Two psychosocial health measures were included
in the survey: the General Health Questionnaire (GHQ12), a high score
on which is an indicator of possible psychiatric morbidity, and a
'social support' scale measuring the level of support the person concerned
feels they have from family and friends.
Bangladeshi and Pakistani
men and women were more likely than the general population to have
a high GHQ12 score, indicating that they
may be more likely to suffer from psychiatric illness (risk ratios
_ Bangladeshi men 1.87, women 1.57; Pakistani men 1.34, women 1.27).
Relatively high prevalence of high GHQ12 scores was also seen in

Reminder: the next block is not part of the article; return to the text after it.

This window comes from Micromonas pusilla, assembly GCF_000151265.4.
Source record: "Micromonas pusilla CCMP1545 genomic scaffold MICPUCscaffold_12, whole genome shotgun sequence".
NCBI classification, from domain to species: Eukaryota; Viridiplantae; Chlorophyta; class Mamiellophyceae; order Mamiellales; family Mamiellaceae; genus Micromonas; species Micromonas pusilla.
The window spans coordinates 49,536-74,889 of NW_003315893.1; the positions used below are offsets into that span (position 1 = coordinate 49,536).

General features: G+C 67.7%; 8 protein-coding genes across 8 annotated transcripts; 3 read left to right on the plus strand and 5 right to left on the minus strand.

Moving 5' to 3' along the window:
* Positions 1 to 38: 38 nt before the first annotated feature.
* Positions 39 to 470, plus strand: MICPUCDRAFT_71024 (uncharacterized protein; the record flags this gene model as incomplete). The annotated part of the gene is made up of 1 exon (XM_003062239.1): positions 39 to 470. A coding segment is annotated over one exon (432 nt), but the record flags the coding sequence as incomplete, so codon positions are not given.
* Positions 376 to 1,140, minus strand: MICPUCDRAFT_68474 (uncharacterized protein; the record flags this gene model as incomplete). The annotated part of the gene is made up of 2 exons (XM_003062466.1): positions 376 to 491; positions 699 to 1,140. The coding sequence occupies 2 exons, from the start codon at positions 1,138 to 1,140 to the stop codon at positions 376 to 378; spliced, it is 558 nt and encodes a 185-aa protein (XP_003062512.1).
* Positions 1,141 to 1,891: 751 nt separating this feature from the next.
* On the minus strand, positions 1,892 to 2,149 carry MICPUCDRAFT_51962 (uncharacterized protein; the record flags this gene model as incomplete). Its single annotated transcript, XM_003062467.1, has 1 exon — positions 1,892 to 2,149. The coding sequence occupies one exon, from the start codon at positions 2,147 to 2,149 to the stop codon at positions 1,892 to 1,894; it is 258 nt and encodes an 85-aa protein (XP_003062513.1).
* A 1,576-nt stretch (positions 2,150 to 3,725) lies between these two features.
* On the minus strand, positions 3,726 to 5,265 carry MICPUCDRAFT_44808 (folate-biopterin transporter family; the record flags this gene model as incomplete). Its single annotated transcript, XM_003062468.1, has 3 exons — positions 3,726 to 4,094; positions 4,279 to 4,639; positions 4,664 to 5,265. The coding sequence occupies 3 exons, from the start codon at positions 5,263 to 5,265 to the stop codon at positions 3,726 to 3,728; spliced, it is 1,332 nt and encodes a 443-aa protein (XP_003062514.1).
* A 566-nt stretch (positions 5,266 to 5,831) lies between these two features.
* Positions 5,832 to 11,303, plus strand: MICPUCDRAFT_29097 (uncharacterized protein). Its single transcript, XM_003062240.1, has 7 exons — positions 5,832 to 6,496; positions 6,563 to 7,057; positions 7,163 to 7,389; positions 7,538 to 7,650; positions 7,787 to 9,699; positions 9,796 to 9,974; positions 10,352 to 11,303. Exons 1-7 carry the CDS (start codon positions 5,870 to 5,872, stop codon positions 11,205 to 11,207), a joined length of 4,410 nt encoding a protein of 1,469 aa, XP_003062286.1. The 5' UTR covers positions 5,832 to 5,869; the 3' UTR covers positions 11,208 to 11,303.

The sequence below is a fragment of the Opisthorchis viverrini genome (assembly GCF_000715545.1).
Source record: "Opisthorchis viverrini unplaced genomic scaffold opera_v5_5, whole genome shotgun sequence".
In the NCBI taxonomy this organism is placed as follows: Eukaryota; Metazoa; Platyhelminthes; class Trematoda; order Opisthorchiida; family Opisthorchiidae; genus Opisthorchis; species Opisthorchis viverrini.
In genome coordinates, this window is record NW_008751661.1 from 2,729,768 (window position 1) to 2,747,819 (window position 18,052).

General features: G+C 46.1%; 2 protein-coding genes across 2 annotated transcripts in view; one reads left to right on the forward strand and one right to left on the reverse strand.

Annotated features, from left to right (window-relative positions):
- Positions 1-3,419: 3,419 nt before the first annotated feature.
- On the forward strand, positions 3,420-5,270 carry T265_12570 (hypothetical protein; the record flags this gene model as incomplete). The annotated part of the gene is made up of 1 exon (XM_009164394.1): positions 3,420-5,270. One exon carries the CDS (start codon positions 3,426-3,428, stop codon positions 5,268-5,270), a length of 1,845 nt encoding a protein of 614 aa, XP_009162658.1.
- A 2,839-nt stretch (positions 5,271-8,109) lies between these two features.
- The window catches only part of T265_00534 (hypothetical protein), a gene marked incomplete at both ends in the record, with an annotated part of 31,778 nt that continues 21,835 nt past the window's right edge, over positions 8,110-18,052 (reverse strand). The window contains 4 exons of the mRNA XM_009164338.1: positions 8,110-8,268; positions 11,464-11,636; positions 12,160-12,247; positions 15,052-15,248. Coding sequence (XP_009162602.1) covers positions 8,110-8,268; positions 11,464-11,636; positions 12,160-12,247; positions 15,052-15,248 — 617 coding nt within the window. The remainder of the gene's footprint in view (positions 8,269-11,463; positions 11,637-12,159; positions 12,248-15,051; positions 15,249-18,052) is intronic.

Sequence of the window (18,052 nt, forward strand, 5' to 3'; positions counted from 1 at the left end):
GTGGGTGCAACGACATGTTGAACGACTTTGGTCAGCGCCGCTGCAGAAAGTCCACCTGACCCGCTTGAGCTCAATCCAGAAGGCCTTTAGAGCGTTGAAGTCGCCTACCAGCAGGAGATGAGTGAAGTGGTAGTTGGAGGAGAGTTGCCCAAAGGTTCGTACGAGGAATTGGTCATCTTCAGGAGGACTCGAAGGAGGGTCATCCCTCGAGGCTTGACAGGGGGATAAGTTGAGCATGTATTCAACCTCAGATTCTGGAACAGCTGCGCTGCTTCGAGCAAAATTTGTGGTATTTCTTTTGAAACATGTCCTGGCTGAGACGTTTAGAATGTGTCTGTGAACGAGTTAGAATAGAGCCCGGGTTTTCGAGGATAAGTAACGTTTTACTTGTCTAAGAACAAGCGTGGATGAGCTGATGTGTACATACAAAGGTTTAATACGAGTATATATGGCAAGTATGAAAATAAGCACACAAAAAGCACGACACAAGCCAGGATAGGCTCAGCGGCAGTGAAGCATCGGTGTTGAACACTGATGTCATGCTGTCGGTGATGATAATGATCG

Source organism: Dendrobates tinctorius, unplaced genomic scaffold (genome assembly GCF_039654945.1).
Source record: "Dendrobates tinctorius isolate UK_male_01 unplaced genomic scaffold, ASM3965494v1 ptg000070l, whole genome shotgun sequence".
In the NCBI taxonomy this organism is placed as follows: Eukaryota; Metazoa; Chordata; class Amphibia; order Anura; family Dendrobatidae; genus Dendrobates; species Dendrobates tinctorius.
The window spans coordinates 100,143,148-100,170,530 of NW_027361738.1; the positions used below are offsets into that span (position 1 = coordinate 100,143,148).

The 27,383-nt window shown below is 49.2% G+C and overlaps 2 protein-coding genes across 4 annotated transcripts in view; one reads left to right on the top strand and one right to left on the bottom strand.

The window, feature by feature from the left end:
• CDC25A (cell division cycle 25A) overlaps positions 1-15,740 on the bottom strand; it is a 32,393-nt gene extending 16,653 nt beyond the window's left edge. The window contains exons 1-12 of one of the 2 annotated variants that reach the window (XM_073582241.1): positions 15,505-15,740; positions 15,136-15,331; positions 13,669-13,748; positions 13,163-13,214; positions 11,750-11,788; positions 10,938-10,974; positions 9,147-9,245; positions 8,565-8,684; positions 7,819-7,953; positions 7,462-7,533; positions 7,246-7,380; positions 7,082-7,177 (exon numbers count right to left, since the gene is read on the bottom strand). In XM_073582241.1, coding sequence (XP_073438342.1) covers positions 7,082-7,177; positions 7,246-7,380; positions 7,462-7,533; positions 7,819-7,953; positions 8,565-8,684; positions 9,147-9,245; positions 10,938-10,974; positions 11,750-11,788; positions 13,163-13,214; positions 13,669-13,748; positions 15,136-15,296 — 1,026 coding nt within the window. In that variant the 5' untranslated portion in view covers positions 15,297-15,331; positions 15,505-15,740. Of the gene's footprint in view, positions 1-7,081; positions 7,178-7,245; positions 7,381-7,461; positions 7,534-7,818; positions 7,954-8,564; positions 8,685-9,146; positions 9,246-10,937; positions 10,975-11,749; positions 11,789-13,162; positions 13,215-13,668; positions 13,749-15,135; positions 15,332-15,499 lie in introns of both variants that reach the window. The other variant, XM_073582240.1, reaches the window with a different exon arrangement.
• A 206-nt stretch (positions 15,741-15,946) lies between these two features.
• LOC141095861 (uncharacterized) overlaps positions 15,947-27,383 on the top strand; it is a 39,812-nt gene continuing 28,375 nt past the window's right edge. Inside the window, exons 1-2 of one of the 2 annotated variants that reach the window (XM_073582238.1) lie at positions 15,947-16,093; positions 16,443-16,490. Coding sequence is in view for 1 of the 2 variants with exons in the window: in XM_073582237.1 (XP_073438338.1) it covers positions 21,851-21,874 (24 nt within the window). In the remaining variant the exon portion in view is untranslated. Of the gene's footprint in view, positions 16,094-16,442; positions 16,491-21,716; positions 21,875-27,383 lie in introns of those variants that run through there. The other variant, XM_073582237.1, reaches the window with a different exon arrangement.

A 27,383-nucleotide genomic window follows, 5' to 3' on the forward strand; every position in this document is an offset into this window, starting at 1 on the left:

Black Caribbean and Indian women (risk ratios 1.22 and 1.26 respectively).
People of Chinese origin were far less
likely to have a high GHQ12 score than the general population (risk
ratios 0.19 for men, 0.39
for women). Among Black Caribbean and Indian men, and Irish men
and women, the prevalence of high GHQ12 scores did not differ
In terms of social support, South Asian
and Chinese men and women were at least twice as likely as the general
to be classified
as having a severe lack of social support, while Black Caribbeans
were around 30% more likely to be so classified.
Source: The Health
Survey of England 1999